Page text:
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Ray Bradbury and Library Talk

Science fiction writer, Ray Bradbury, was featured in the NYT this weekend and his passion for "why libraries," made me stop, dead in my tracks. It dawned on me that with the economic recession – at full speed – parents will probably face some tough times paying for camps for their children. Libraries will be the refuge; at least that’s my guess – not shocking, I know. But this quote made me wonder if, thanks to the economy, we are now raising another generation of Ray Bradburys. “Libraries raised me,” Mr. Bradbury said. “I don’t believe in colleges and universities. I believe in libraries because most students don’t have any money. When I graduated from high school, it was during the Depression and we had no money. I couldn’t go to college, so I went to the library three days a week for 10 years.” (By Jennifer Steinhauer A Literary Legend Fights for a Local Library)

Comments

  1. George Edward Stanley says:

    I read that article, too, Amy, and it made me remember growing up in Memphis, Texas, in the late 40′s and early 50′s, when my refuge was the Memphis Carnegie Library – a beautiful old building with lots of character. I loved to sit between the shelves and “inhale the books.” I could sit there for hours and hours and dream. Actually, I did very well in high school and was relatively popular, but I much preferred to be in the library. During my first year of high school, my mother said, “Why don’t you think about getting an “after-school and on-Saturdays” job, so I did. I asked the librarian for one. She gave it to me. For pasting in the date due slips and the cardboard pockets for the library card, she paid me fifty cents a week (not very much money, even then). My mother just shook her head and said, “Well, that’s not exactly what I had in mind.” But that was all she said. Later, I did work at J.C. Penney’s and at a local drug store, but I always preferred my library job! Unfortunately, our two sons (who are grown now) never got to experience that. My wife and I bought them lots and lots of books, because we bought (and still buy) lots and lots of books. The idea of having to return a book after I’ve read it is just something my brain has never been able to handle!!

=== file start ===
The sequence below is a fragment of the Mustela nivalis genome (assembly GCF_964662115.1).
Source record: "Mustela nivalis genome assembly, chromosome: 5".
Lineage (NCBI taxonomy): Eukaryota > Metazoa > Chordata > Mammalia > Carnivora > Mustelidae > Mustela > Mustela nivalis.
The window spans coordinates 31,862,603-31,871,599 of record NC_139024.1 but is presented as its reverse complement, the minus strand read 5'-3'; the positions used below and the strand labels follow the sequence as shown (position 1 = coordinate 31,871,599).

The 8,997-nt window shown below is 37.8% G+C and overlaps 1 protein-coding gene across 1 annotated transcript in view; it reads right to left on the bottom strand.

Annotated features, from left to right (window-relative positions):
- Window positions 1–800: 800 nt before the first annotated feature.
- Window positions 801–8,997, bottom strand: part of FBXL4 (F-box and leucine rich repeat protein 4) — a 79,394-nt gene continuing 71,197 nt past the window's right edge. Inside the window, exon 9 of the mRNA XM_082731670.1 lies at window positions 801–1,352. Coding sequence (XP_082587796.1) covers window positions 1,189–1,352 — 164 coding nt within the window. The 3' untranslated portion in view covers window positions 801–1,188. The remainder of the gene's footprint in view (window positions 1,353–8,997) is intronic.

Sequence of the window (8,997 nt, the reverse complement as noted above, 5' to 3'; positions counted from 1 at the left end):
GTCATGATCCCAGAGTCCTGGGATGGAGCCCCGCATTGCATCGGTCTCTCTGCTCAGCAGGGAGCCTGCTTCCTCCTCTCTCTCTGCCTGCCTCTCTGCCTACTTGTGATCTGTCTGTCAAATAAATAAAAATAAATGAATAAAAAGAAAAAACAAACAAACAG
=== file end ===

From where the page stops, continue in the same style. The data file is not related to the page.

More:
2. George Edward Stanley says:

    (continued) But in the last few years, with library budgets being cut to the bone, I have started “returning” a lot of my books to different libraries in the area, both school and public. I have realized that, for some people, libraries are the ONLY places they can find books – and this has made it easy for my brain to handle. Sometimes I think that, in a way, we did our sons a disservice by not spending more time in the library. It’s such an unforgettable experience. I certainly have never forgotten it. So I think I’ll mention it to them so they can experience it with their children.

  3. Amy Bowllan says:

    What a great story, George! This summer, my children will be in the library. Camps are way overpriced and I think taking a page out of Ray’s and your “books”, might serve them well. :)

    Thanks for sharing your experiences.